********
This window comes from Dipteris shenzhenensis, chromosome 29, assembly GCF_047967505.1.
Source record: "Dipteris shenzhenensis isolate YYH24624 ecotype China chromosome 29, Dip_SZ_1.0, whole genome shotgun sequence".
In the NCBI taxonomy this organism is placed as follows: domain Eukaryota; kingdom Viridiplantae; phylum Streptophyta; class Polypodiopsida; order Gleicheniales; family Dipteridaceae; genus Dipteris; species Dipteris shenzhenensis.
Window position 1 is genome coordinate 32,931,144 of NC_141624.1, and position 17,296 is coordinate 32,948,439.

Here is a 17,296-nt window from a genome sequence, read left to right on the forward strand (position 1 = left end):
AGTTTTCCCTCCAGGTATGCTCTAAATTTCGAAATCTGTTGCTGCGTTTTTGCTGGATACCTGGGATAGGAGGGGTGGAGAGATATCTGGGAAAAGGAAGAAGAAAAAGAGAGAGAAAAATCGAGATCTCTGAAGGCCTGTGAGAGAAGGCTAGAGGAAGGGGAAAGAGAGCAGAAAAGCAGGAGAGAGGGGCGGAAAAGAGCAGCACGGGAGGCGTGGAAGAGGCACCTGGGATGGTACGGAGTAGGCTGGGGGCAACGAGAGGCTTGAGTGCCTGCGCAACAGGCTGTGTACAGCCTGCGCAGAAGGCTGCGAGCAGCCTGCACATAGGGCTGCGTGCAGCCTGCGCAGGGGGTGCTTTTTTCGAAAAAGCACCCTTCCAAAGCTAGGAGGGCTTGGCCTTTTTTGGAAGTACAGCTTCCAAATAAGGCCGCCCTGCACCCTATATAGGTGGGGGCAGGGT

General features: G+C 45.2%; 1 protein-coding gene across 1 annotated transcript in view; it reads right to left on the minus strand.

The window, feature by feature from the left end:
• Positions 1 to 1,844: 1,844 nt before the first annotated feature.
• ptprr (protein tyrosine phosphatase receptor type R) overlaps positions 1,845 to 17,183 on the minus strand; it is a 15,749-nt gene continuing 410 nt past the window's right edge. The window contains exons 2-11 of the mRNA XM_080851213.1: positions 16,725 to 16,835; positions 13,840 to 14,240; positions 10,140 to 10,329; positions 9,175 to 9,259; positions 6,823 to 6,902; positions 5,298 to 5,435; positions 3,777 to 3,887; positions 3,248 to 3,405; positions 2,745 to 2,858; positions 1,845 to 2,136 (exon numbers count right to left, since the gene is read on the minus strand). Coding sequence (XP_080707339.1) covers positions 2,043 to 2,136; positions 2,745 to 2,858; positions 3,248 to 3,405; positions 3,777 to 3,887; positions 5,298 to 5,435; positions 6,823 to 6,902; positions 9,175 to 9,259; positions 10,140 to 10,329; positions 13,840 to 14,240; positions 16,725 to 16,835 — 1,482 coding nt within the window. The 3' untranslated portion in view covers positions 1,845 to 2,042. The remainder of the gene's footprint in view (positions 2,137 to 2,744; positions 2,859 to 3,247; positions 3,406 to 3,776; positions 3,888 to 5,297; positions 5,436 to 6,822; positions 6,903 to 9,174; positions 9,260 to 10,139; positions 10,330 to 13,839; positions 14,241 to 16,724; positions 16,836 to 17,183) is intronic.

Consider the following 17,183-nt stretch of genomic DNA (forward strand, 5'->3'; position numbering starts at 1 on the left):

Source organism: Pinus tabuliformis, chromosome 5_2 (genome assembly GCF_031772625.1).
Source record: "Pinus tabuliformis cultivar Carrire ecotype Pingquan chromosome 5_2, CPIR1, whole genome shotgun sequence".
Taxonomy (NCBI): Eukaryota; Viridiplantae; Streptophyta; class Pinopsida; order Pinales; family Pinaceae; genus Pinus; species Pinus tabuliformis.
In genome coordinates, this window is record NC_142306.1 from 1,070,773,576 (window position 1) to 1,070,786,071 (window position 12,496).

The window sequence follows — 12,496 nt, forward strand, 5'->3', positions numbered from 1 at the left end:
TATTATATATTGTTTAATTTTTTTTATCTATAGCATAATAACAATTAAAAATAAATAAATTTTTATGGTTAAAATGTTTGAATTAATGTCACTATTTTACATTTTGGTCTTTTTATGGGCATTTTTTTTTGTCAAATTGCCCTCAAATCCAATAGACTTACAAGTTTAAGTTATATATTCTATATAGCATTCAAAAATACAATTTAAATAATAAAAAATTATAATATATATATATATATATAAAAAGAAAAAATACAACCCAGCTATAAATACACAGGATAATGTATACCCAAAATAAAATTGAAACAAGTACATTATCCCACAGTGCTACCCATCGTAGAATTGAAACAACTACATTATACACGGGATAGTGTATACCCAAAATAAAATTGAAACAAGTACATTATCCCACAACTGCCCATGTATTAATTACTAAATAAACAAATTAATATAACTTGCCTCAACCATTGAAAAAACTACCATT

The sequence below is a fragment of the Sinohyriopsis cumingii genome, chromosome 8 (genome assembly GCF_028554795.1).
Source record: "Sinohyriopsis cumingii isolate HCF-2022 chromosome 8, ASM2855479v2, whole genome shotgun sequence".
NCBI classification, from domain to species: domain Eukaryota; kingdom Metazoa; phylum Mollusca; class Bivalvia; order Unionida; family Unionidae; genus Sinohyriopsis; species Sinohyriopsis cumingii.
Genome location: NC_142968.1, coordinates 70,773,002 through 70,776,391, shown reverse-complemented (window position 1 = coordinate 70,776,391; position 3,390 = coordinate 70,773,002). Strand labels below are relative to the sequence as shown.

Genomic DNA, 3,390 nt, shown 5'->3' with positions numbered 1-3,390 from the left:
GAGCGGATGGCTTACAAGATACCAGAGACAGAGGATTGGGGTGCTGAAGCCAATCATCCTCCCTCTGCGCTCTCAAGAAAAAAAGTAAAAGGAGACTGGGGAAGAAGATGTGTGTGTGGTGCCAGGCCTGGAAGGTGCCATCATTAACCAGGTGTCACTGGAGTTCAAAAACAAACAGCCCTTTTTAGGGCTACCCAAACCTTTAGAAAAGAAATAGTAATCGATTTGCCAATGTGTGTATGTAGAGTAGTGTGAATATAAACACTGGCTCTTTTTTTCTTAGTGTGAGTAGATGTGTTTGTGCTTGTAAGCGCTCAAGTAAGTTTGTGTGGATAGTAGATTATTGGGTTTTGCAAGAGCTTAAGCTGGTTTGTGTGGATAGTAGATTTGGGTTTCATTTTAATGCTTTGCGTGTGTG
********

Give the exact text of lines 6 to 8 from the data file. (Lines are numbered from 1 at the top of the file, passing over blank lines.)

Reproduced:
AGTTTTCCCTCCAGGTATGCTCTAAATTTCGAAATCTGTTGCTGCGTTTTTGCTGGATACCTGGGATAGGAGGGGTGGAGAGATATCTGGGAAAAGGAAGAAGAAAAAGAGAGAGAAAAATCGAGATCTCTGAAGGCCTGTGAGAGAAGGCTAGAGGAAGGGGAAAGAGAGCAGAAAAGCAGGAGAGAGGGGCGGAAAAGAGCAGCACGGGAGGCGTGGAAGAGGCACCTGGGATGGTACGGAGTAGGCTGGGGGCAACGAGAGGCTTGAGTGCCTGCGCAACAGGCTGTGTACAGCCTGCGCAGAAGGCTGCGAGCAGCCTGCACATAGGGCTGCGTGCAGCCTGCGCAGGGGGTGCTTTTTTCGAAAAAGCACCCTTCCAAAGCTAGGAGGGCTTGGCCTTTTTTGGAAGTACAGCTTCCAAATAAGGCCGCCCTGCACCCTATATAGGTGGGGGCAGGGT

General features: G+C 45.2%; 1 protein-coding gene across 1 annotated transcript in view; it reads right to left on the minus strand.

The window, feature by feature from the left end: